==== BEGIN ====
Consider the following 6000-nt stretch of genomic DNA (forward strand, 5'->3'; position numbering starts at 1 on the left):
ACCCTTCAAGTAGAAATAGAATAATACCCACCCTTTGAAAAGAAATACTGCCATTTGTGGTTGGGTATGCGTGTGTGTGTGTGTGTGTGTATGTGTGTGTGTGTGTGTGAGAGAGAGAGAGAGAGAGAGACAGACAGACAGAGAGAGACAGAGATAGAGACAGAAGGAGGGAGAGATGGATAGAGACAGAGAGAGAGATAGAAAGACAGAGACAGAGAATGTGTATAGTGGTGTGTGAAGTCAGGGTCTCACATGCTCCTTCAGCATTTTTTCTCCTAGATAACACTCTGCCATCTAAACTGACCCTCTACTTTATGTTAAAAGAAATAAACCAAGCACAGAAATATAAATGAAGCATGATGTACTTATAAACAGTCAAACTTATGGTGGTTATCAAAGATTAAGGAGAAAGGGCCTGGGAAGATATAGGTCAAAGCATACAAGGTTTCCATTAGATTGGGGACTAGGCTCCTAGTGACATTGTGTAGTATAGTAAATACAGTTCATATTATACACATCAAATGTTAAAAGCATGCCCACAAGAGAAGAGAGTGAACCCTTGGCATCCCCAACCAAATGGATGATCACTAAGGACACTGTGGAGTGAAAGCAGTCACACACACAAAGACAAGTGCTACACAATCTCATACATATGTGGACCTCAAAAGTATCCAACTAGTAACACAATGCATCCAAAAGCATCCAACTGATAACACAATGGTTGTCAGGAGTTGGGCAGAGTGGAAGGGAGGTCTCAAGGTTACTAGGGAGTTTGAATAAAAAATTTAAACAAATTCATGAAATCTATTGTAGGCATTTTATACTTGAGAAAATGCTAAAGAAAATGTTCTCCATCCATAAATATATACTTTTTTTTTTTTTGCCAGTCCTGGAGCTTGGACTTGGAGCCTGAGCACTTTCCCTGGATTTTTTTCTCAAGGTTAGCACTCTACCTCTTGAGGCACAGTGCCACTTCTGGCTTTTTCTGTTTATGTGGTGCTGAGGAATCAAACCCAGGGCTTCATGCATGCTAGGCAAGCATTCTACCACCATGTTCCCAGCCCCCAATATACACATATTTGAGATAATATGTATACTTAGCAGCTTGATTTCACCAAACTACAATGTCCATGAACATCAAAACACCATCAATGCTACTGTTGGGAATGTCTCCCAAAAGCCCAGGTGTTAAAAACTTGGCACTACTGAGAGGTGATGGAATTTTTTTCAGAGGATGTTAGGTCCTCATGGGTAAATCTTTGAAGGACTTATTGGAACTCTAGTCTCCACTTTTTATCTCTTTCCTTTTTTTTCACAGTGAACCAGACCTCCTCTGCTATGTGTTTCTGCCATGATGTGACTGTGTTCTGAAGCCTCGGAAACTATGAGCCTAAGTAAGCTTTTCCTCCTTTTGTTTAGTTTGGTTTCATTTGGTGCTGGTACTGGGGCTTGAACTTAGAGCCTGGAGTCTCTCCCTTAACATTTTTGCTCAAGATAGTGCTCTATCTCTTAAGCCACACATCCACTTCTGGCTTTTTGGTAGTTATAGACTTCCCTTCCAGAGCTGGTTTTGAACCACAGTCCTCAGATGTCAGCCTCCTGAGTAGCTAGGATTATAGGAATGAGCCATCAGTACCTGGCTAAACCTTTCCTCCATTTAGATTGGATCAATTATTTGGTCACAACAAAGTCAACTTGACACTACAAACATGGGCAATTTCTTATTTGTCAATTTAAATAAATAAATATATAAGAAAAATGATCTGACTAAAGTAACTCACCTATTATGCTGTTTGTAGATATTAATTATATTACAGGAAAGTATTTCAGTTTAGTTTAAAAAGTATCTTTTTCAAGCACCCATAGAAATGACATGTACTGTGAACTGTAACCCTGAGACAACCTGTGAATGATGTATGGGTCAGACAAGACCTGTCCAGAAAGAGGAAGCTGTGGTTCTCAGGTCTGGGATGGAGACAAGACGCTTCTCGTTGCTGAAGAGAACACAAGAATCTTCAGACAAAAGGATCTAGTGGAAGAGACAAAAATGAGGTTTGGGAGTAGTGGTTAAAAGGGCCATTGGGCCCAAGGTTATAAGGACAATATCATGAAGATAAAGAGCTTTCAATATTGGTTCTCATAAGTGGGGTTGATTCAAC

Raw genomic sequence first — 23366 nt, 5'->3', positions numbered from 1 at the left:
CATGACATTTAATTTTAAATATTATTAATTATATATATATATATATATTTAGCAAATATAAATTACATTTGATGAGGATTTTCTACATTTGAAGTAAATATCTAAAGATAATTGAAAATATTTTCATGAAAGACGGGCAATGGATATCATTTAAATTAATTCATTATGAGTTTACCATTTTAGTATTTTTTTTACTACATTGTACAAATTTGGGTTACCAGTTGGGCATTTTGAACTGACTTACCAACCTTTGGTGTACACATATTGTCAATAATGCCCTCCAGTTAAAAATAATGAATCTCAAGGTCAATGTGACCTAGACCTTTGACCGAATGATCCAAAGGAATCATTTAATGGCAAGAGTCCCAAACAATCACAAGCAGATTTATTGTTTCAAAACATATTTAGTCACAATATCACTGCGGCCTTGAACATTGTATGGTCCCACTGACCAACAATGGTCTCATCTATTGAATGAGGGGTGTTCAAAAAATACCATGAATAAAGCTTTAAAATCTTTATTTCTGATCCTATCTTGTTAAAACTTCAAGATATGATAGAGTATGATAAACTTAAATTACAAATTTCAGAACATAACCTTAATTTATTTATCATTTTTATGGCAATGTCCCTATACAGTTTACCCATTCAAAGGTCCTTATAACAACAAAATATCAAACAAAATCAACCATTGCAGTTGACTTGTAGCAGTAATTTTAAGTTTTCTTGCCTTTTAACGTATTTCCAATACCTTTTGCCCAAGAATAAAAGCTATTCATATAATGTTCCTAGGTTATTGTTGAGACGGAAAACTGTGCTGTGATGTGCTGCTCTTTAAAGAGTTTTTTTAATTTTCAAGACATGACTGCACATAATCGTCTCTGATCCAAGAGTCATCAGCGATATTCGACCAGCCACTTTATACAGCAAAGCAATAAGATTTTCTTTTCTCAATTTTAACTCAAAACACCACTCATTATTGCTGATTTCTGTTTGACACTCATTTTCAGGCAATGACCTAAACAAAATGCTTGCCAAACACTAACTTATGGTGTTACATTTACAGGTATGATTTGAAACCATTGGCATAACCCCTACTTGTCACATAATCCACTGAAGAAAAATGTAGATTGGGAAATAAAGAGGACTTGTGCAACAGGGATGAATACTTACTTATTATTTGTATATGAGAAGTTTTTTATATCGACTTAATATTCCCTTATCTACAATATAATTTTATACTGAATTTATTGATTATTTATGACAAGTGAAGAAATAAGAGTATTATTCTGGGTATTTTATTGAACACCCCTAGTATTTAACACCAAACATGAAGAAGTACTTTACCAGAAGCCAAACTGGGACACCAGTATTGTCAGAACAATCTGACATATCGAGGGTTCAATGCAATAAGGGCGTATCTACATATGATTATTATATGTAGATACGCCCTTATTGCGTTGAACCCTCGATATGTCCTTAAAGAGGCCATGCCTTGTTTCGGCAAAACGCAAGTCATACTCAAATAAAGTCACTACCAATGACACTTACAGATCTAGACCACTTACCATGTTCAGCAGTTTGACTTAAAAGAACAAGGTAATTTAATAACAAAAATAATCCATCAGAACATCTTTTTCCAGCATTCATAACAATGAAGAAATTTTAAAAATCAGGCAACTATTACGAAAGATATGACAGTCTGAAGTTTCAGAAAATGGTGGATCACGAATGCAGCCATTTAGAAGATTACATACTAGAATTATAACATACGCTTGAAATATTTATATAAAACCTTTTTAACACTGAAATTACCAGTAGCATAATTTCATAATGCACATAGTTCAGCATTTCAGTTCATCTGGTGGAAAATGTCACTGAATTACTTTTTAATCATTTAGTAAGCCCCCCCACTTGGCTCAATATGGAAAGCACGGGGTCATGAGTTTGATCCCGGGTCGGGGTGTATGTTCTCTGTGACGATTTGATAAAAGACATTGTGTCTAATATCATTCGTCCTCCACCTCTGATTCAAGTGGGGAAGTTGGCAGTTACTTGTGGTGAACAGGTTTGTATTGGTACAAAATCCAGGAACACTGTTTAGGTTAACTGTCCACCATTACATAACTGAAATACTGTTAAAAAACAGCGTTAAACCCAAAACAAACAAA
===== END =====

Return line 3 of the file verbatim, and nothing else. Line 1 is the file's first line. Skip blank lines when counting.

Raw genomic sequence first — 23366 nt, 5'->3', positions numbered from 1 at the left: